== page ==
Borland Leaves Silicon Valley For Austin

"We are making this move to take advantage of an area that combines a strong talent pool with a cost-effective environment for Borland," Borland CEO Tod Nielsen said in a written statement.

Borland won't be fully vacating the Valley: CodeGear, the subsidiary formed last year to house the developer-tools group Borland initially tried to spin off, will remain in Scotts Valley, a spokesman said. The group of around 200 employees has taken over management of the products that were once Borland's flagship, including its Turbo, Delphi and JBuilder tools portfolios.

After acquiring testing tools maker Segue Software in early 2006, Borland announced plans to shed its developer-tools group and concentrate on the application life-cycle management market. Borland's current CEO, Nielsen, took control of the company in late 2005 and has struggled to return it to profitability. The company is also caught under the dark cloud of accounting problems, and is working to correct "material weaknesses" in its financial controls and stay in compliance with regulatory requirements.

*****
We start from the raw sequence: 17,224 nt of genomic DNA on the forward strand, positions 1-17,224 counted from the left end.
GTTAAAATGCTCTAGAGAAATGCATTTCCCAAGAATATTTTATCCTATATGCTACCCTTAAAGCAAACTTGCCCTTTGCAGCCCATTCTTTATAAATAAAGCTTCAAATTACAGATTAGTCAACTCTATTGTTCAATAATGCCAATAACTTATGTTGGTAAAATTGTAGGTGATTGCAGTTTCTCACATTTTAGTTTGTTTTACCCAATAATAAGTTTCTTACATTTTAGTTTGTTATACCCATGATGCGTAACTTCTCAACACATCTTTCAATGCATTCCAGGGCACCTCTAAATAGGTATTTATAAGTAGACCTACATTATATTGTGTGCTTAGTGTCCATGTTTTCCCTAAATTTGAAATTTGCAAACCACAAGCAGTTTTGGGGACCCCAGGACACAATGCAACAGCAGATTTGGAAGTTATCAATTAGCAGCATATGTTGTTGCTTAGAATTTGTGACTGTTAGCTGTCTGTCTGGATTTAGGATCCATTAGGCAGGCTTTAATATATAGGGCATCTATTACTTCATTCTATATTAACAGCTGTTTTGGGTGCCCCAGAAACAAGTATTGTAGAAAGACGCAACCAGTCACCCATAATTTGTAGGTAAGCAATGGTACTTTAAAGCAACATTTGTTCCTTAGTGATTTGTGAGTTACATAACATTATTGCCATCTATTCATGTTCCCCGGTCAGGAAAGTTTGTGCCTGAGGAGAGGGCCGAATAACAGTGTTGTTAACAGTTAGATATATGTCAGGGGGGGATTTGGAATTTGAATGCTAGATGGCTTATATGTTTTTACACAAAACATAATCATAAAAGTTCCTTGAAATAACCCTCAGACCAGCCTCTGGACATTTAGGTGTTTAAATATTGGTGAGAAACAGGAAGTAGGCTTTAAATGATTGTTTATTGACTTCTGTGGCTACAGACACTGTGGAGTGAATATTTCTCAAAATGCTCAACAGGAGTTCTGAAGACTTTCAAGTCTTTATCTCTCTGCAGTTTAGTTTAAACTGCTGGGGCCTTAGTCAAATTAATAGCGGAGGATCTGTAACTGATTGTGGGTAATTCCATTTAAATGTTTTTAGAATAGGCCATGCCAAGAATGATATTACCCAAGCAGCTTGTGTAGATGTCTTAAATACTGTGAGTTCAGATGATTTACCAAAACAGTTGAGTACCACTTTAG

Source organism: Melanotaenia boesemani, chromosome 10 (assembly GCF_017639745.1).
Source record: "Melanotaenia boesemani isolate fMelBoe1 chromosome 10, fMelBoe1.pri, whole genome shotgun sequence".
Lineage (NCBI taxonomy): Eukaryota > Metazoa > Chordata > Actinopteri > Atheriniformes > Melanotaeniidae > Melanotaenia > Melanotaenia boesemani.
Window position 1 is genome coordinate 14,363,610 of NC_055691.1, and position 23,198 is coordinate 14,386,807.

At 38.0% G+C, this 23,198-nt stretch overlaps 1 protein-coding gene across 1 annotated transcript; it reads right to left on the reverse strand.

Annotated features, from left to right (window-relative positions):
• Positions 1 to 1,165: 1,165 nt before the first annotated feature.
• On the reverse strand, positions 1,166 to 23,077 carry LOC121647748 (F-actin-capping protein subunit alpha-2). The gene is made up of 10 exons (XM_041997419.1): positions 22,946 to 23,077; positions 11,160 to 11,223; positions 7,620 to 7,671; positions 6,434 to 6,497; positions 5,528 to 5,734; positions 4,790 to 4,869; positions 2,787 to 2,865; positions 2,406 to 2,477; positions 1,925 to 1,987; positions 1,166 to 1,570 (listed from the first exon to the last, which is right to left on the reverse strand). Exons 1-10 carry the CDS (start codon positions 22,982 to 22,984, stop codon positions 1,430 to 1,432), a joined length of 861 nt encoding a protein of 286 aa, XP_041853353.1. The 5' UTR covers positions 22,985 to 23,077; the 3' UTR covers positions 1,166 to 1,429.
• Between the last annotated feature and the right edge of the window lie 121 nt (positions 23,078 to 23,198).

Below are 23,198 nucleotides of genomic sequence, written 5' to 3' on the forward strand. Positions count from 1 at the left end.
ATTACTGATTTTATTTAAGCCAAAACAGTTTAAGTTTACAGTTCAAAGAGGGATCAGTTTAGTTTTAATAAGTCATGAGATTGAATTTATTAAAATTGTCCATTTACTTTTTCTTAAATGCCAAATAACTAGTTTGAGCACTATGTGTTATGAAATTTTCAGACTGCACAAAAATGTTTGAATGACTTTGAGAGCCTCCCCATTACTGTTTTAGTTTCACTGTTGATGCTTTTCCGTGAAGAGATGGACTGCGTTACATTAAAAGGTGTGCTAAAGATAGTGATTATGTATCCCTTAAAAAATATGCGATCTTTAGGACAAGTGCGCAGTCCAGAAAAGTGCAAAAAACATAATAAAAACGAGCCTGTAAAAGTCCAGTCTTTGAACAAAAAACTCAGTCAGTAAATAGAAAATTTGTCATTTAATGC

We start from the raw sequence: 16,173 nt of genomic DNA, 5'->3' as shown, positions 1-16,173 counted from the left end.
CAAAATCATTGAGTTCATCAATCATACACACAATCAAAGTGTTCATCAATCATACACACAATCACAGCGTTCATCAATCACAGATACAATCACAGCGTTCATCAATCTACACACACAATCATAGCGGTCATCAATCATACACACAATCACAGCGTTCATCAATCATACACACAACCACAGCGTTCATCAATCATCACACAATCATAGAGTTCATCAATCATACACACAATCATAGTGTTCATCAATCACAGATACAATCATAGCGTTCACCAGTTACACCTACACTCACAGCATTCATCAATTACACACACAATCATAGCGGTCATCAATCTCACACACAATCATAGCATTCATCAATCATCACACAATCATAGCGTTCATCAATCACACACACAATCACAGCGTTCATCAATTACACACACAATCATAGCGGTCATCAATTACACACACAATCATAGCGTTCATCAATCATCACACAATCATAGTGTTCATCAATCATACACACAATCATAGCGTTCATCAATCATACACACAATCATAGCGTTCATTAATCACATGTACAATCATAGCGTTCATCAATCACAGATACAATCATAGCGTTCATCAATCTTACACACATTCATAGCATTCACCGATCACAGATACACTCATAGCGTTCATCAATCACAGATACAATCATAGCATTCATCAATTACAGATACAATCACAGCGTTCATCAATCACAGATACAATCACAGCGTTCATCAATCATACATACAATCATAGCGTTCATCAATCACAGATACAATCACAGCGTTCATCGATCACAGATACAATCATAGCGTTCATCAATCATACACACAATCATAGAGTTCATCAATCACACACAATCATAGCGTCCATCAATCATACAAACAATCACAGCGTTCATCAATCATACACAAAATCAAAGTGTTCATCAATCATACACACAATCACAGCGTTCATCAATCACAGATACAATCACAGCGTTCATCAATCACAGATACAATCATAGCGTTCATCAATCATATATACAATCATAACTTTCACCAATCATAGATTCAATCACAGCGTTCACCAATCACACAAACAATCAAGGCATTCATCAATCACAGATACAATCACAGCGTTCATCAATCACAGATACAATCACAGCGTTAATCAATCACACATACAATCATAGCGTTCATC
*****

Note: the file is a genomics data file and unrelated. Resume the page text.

Borland plans to expand its existing Austin research and development center by bring in its finance, human resources, facilities, IT and sales operations departments. Top company executives, including Nielsen and Borland's CFO and HR head, will also relocate. Borland's West Coast sales team will remain in Cupertino, along with its legal and global marketing organizations. The company expects the move to be completed by the end of the year.

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The battering Borland has been through in the past few years may have contributed to its desire for a fresh start.

"In Silicon Valley, we are a small fish in a big pond," CEO Tod Nielsen told the Austin American-Statesman. "In Austin, we can be a leading software brand that can attract great talent."